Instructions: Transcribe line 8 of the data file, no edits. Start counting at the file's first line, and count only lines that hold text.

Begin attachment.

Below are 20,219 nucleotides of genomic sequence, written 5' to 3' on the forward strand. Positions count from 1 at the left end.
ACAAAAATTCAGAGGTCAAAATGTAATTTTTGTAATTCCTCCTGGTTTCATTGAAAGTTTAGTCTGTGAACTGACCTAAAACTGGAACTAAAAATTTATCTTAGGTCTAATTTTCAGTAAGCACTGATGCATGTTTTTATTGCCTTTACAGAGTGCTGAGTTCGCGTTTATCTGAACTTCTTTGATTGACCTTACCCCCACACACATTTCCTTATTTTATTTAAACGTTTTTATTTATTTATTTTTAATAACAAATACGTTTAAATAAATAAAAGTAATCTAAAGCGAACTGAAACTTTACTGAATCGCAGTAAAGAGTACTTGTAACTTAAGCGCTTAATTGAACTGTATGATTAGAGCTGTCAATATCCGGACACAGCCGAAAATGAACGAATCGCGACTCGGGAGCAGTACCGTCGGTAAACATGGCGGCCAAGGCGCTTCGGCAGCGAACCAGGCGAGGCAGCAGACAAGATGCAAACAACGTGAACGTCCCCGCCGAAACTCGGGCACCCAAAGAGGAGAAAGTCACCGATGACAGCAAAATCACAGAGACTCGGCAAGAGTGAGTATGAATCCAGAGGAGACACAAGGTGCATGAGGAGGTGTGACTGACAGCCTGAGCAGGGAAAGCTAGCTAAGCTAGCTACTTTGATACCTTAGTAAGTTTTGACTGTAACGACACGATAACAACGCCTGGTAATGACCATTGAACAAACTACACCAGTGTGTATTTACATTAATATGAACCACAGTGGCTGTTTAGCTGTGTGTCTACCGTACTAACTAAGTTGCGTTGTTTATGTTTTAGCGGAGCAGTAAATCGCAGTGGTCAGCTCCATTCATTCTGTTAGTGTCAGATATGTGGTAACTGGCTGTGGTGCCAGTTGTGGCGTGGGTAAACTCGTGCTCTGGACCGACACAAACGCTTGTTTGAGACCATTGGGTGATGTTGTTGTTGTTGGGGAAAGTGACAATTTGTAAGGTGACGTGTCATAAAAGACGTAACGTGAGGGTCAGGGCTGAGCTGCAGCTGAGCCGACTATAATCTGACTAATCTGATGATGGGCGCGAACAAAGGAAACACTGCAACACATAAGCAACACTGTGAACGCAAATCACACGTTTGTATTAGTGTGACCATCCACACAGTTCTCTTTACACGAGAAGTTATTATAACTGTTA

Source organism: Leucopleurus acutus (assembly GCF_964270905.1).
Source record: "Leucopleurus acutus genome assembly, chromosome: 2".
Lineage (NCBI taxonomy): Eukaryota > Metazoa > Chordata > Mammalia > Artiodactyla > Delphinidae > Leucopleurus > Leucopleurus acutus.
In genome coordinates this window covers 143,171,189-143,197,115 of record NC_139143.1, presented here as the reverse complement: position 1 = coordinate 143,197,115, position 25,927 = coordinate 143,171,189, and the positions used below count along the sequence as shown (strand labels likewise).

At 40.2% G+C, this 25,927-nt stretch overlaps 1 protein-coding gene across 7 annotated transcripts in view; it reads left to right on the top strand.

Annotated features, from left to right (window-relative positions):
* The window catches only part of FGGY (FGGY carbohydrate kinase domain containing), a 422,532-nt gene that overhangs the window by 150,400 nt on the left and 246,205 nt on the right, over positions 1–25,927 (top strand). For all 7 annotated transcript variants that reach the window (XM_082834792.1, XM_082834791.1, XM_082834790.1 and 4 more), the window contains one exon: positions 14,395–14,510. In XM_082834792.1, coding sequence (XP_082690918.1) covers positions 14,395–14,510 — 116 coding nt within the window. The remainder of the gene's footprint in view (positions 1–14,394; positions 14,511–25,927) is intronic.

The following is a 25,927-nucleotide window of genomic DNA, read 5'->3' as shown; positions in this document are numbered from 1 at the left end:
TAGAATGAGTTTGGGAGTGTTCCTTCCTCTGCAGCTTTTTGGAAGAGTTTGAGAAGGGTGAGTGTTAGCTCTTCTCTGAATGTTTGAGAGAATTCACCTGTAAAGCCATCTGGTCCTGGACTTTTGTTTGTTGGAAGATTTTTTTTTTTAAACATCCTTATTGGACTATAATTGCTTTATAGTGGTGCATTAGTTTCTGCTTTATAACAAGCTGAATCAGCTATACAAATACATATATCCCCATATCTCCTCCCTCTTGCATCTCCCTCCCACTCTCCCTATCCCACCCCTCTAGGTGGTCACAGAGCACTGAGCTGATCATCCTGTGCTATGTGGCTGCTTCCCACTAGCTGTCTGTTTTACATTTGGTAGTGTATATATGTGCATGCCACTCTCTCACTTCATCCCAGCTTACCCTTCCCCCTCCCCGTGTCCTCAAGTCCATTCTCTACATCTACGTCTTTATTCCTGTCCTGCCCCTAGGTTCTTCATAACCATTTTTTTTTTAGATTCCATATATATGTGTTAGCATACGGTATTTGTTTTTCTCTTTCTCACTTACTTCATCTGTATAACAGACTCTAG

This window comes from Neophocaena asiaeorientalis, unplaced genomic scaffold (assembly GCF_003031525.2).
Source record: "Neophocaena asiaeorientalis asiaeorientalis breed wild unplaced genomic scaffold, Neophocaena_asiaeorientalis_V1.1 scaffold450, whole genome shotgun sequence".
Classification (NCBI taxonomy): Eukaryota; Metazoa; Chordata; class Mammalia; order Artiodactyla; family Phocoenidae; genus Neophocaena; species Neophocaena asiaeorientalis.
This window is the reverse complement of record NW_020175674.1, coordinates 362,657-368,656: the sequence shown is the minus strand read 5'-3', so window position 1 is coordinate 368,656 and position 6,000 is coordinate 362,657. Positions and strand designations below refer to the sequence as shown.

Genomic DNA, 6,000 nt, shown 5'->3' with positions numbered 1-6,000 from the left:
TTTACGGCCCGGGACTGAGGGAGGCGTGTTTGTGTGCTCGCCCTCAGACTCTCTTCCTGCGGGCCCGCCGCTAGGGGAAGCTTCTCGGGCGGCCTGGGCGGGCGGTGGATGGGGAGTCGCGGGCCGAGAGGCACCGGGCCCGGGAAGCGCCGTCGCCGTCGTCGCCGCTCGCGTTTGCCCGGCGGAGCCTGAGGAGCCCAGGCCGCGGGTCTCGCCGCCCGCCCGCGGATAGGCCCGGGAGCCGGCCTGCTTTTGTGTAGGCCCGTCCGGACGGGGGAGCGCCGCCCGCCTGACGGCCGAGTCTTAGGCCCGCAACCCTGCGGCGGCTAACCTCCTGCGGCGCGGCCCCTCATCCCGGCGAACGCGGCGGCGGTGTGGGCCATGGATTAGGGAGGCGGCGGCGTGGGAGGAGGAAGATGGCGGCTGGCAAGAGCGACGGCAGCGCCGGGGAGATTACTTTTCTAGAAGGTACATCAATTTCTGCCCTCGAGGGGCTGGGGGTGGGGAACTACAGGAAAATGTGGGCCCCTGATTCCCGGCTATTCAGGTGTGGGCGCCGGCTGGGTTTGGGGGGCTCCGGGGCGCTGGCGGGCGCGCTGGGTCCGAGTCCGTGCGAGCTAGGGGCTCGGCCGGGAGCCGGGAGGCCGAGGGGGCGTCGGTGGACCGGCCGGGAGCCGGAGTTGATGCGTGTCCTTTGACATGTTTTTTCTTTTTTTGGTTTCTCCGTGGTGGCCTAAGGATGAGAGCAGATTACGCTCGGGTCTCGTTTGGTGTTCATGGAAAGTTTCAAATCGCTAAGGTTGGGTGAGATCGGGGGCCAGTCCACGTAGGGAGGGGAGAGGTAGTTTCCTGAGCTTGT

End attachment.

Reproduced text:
Annotated features, from left to right (window-relative positions):